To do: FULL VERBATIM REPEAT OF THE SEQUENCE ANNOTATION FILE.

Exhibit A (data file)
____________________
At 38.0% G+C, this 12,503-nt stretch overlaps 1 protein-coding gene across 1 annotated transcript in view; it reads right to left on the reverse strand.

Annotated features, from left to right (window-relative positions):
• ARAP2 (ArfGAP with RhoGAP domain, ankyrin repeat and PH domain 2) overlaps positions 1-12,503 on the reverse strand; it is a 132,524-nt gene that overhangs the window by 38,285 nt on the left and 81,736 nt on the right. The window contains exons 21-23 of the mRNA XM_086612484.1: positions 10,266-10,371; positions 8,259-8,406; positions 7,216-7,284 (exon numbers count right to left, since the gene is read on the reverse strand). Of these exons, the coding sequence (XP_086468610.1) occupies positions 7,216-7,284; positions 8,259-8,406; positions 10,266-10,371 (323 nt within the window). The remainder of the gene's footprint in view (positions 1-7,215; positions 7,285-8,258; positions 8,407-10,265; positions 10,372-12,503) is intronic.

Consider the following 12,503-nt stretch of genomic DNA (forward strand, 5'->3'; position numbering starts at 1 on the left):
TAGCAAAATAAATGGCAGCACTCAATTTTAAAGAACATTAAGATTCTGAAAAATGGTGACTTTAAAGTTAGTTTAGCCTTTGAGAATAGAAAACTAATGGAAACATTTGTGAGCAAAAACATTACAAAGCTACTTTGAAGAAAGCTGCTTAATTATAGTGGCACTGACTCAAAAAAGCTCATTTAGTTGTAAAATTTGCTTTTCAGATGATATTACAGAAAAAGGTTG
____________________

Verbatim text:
At 38.0% G+C, this 12,503-nt stretch overlaps 1 protein-coding gene across 1 annotated transcript in view; it reads right to left on the reverse strand.

Annotated features, from left to right (window-relative positions):
• ARAP2 (ArfGAP with RhoGAP domain, ankyrin repeat and PH domain 2) overlaps positions 1-12,503 on the reverse strand; it is a 132,524-nt gene that overhangs the window by 38,285 nt on the left and 81,736 nt on the right. The window contains exons 21-23 of the mRNA XM_086612484.1: positions 10,266-10,371; positions 8,259-8,406; positions 7,216-7,284 (exon numbers count right to left, since the gene is read on the reverse strand). Of these exons, the coding sequence (XP_086468610.1) occupies positions 7,216-7,284; positions 8,259-8,406; positions 10,266-10,371 (323 nt within the window). The remainder of the gene's footprint in view (positions 1-7,215; positions 7,285-8,258; positions 8,407-10,265; positions 10,372-12,503) is intronic.

Consider the following 12,503-nt stretch of genomic DNA (forward strand, 5'->3'; position numbering starts at 1 on the left):
TAGCAAAATAAATGGCAGCACTCAATTTTAAAGAACATTAAGATTCTGAAAAATGGTGACTTTAAAGTTAGTTTAGCCTTTGAGAATAGAAAACTAATGGAAACATTTGTGAGCAAAAACATTACAAAGCTACTTTGAAGAAAGCTGCTTAATTATAGTGGCACTGACTCAAAAAAGCTCATTTAGTTGTAAAATTTGCTTTTCAGATGATATTACAGAAAAAGGTTG